“Randomly my agent told me one day, ‘hey listen, the Waratahs have their eyes on you’,” he said.

“I got a call from Daryl (Gibson), he said: ‘we’re keen to get you here, we’re impressed with your Currie Cup season and have seen the videos’.

“He said they’d done well in Super Rugby but they needed one more big ball-carrier. Knowing that’s something I love to do, run the ball or hit a bloke, I said ‘thank you coach’. I was a bit overwhelmed.”

Overwhelmed and nervous, too.

Would a move to Sydney be Paris all over again? He didn’t want to go back to that time.

“That was a tricky part. I told him I was afraid because if what happened in France,” Roets says.

“I had always wanted to play Super Rugby and I love South Africa but I am that time in my life where I feel I need to make a mark.

"The big man upstairs put me on the right path and gave me this opportunity. So I said yes. And here I am.”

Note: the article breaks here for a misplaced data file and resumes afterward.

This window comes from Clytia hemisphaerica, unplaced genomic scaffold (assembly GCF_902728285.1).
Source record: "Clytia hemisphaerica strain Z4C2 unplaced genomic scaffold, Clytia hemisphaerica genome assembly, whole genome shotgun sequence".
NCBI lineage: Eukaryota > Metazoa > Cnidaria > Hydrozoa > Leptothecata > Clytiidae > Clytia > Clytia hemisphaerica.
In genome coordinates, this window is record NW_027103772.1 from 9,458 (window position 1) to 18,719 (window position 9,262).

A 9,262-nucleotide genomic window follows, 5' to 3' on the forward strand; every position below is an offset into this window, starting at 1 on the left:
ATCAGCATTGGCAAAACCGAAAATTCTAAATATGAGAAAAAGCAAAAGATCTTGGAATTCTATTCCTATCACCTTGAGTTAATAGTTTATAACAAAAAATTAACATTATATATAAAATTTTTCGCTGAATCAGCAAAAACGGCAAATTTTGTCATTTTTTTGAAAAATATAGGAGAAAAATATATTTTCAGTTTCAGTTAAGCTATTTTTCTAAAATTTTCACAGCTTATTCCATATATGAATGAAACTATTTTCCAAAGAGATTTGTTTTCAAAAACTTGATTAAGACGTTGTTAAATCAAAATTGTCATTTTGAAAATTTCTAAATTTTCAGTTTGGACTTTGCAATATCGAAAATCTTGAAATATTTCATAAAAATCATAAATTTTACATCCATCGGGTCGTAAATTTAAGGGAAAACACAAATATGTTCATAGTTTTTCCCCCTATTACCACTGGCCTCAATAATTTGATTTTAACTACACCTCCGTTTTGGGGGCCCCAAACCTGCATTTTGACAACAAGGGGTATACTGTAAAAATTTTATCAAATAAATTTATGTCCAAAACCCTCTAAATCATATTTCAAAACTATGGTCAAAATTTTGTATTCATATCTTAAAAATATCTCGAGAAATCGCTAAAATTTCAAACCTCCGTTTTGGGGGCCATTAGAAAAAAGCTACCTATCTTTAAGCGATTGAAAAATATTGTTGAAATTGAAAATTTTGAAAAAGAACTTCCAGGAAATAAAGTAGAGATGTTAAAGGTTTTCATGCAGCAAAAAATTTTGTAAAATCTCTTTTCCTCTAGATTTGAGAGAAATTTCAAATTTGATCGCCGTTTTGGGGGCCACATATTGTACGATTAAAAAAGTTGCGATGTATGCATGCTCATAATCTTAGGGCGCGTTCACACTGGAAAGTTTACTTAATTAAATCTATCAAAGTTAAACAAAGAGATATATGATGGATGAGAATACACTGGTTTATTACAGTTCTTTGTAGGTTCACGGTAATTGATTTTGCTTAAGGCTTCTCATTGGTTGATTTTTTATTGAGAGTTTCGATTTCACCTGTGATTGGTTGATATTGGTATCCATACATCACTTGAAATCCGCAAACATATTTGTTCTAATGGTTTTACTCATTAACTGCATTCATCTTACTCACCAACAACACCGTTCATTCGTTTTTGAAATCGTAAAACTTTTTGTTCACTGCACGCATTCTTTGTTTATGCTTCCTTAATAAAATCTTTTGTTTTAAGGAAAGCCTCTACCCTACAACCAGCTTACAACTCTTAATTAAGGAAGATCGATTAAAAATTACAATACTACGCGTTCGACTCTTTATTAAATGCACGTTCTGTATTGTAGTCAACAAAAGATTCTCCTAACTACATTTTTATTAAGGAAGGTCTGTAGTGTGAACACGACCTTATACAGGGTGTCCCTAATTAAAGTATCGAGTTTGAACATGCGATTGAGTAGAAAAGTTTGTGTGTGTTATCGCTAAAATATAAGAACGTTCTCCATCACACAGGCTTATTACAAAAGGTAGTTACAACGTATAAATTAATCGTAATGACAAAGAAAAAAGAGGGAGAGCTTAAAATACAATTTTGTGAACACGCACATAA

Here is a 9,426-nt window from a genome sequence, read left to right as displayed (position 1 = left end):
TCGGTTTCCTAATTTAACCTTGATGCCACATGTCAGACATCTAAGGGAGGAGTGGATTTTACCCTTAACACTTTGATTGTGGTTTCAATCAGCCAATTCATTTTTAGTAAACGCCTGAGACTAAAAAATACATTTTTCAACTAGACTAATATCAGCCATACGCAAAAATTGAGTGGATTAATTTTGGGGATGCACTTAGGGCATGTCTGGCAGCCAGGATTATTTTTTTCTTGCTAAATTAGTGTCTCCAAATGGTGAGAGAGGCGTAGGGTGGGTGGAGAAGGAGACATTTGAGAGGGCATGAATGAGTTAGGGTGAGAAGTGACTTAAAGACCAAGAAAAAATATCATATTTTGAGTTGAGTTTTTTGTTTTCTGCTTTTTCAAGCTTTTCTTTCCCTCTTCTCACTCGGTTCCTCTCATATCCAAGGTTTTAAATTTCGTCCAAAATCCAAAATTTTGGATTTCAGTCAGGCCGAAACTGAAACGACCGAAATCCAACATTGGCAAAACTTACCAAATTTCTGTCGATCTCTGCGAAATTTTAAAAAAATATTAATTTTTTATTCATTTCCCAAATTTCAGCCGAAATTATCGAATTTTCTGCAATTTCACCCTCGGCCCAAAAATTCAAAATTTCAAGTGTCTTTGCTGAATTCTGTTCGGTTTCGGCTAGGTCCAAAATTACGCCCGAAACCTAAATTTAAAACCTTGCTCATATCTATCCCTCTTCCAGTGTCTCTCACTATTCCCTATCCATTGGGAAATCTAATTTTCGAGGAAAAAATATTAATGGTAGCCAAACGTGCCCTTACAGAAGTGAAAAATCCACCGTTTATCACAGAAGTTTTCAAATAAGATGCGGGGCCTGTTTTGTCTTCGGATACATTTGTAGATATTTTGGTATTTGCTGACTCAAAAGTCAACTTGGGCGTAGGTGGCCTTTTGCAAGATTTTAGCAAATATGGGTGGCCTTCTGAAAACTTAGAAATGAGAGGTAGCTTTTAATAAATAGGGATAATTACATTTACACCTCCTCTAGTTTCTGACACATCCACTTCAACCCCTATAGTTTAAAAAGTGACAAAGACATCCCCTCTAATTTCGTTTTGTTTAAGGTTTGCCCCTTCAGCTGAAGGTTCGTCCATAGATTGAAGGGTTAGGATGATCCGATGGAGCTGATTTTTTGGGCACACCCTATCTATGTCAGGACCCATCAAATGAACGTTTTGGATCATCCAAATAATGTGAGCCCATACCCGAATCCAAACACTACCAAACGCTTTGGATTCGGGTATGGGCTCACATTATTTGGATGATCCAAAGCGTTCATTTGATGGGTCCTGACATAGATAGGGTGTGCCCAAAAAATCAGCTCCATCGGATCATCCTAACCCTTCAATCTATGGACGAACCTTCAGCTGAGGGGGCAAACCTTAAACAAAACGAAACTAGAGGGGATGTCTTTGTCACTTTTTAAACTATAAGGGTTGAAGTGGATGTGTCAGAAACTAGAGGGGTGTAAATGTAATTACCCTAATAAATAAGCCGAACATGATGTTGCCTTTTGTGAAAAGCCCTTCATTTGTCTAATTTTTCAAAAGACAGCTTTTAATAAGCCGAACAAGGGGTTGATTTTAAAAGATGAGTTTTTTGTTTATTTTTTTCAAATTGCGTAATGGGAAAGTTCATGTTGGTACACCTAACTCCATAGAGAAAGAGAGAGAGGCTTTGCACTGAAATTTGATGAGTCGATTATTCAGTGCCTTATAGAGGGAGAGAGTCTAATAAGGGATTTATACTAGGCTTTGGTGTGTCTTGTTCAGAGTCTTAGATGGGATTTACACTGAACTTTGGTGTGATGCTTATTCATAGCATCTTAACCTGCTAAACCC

Roets arrived in Sydney in January and jumped straight into work with the Tahs.

Roets, said Gibson, was the abrasive forward they’d been searching for, to carry hard and hit hard and push hard: the same role performed so powerfully in the 2014 title-winning side by Jacques Potgieter.

As an admirer himself, Roets humbly rejects headlines of him being “another Potgieter” and says he was overwhelmed when his compatriot tweeted his best wishes about the move to Sydney.

“We sent each other a few messages. He was telling me ‘listen this is a great place, you are going to enjoy it’,” Roets said.

“It was a great feeling. At Loftus, and for South Africa, he is a player that always played with physicality and demander others bring physicality too.

“Those are the shoes I want to fill. I want to see if my foot fits, and to carry that tradition forward.”

Roets has shown promise in training for the Tahs and in two trial appearances off the bench. Whether he makes a Super Rugby debut in round one remains to be seen.